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  • Author accepted manuscript_Leisure entrance charges and participation

    Rights statement: This is a pre-copy-editing, author-produced PDF of an article accepted for publication in Health Promotion International following peer review. The definitive publisher-authenticated version F Ward, E C Halliday, B Barr, J Higgerson, V Holt; Leisure centre entrance charges and physical activity participation in England, Health Promotion International, , dax095, https://doi.org/10.1093/heapro/dax095 is available online at:

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Leisure centre entrance charges and physical activity participation in England

Research output: Contribution to journalJournal article

E-pub ahead of print
<mark>Journal publication date</mark>11/12/2017
<mark>Journal</mark>Health Promotion International
Publication statusE-pub ahead of print
Early online date11/12/17
Original languageEnglish

Abstract

Reducing or eliminating the cost to the public of using leisure facilities is one tool that local authorities have available to reduce inequalities in physical activity (PA). There is limited evidence about the effect of leisure entrance charges and their impact on participation. This study aimed to ascertain how facility pricing influenced the decisions people made about how to pay and what to pay for and how, in turn, these decisions impacted on participation for different groups. A total of 83 members of the public living in 4 local authorities in the North West of England were involved in focus groups or individual interviews. The results show that cost was a key factor which influenced PA participation in low income neighbourhoods. In practise, however, the majority of service users navigated the range of prices or payment options to find one that was suitable rather than simply reporting whether leisure was affordable or not. Whilst pre-paid options (e.g. direct debit memberships) encouraged participation, entrance charges incurred each time an individual participated had a negative impact on frequency but were a convenient way of paying for occasional use or for people who were unable to afford a pre-paid option. Free access also helped people who could not afford pre-paid membership to exercise regularly as well as incentivizing non-users to try activities. The research concluded that policies that include components of free access and offer more flexible payment options are most likely to contribute to reducing inequalities in PA.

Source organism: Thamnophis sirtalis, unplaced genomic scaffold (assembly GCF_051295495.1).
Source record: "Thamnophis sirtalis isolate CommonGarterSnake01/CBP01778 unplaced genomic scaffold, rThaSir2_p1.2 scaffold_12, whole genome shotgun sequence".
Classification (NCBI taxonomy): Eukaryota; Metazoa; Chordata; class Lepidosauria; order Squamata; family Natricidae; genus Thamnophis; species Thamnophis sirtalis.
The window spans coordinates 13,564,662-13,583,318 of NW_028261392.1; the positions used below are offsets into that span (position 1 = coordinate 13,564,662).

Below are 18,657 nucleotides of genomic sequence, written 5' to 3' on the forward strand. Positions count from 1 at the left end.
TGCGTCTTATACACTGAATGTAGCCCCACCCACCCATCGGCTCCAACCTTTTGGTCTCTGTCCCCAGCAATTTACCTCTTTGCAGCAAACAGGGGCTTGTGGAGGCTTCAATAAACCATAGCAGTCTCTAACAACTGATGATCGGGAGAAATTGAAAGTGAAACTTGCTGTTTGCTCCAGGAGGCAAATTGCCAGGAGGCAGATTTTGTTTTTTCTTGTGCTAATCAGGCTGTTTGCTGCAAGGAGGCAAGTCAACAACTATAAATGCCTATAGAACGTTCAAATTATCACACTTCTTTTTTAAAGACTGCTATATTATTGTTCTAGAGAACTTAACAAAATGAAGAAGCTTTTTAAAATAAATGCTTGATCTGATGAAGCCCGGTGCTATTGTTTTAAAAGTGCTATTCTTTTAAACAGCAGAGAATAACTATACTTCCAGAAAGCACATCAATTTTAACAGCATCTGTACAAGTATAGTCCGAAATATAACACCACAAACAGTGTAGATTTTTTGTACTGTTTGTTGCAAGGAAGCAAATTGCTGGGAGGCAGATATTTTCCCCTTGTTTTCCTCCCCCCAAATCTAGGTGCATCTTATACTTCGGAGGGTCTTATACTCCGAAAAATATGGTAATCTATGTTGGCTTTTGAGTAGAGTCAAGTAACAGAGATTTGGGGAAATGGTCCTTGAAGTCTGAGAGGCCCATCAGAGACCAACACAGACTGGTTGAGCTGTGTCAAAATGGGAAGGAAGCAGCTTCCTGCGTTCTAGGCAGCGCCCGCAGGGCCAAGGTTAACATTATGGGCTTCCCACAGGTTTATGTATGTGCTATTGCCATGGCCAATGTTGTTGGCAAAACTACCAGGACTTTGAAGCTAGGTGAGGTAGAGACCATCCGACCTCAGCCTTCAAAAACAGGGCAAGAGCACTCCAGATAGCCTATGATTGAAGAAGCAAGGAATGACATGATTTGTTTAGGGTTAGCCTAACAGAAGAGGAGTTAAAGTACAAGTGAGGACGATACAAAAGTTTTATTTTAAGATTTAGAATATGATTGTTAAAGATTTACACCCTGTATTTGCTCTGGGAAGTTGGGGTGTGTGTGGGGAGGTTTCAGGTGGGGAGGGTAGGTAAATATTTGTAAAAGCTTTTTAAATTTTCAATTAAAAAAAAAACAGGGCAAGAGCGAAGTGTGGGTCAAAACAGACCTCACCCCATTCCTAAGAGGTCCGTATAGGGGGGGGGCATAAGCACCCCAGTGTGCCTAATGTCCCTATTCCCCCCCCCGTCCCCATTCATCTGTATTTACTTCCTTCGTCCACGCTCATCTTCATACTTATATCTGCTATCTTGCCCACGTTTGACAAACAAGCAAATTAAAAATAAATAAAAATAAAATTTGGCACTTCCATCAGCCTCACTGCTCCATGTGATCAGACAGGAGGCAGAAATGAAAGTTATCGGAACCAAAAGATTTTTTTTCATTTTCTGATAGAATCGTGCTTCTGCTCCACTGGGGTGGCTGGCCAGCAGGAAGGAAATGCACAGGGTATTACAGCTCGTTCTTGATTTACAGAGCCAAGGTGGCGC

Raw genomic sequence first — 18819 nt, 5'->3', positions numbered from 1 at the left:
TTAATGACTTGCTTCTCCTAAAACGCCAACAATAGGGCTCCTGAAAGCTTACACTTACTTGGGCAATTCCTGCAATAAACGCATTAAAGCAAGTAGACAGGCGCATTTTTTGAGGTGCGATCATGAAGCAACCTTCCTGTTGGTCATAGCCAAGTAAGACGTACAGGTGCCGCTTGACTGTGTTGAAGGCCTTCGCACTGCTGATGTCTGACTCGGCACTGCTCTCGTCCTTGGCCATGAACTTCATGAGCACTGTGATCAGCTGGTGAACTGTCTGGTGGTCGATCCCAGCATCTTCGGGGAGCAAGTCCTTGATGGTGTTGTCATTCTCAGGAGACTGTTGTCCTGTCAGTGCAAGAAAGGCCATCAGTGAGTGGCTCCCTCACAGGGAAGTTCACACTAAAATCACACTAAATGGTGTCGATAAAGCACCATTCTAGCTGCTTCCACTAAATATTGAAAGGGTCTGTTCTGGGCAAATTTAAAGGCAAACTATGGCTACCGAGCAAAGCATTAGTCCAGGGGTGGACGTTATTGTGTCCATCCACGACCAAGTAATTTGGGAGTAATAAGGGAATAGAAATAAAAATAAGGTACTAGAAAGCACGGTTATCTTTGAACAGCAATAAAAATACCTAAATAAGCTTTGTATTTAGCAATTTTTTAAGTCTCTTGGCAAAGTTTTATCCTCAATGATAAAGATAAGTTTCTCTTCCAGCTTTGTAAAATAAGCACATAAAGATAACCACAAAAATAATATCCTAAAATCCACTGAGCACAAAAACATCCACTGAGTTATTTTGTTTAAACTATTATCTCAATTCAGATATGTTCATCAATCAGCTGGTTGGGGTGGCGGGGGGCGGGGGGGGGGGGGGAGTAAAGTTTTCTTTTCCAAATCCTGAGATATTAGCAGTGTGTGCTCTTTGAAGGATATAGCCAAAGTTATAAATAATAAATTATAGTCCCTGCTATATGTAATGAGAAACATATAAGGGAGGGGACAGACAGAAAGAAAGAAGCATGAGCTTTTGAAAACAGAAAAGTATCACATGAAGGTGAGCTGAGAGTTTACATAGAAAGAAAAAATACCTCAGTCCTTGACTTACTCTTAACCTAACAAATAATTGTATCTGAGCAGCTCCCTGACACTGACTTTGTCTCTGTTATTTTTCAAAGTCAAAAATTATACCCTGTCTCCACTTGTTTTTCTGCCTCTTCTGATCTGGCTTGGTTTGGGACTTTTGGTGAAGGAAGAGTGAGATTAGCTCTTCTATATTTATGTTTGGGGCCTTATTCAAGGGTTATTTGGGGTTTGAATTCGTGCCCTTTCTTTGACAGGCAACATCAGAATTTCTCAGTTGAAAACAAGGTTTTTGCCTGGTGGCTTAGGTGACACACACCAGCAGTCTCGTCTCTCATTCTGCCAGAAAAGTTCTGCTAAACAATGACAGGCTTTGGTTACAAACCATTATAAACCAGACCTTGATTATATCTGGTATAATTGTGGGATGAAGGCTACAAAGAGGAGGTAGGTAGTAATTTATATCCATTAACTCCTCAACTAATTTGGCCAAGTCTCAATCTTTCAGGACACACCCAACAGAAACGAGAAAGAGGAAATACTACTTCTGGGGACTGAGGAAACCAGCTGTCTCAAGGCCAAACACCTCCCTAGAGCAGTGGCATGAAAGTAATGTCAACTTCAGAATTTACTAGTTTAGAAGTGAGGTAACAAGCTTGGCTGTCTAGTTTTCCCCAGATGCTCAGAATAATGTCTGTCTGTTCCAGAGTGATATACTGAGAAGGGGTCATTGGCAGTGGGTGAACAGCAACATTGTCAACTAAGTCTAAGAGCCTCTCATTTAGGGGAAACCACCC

Bibliographic note

This is a pre-copy-editing, author-produced PDF of an article accepted for publication in Health Promotion International following peer review. The definitive publisher-authenticated version F Ward, E C Halliday, B Barr, J Higgerson, V Holt; Leisure centre entrance charges and physical activity participation in England, Health Promotion International, , dax095, https://doi.org/10.1093/heapro/dax095 is available online at: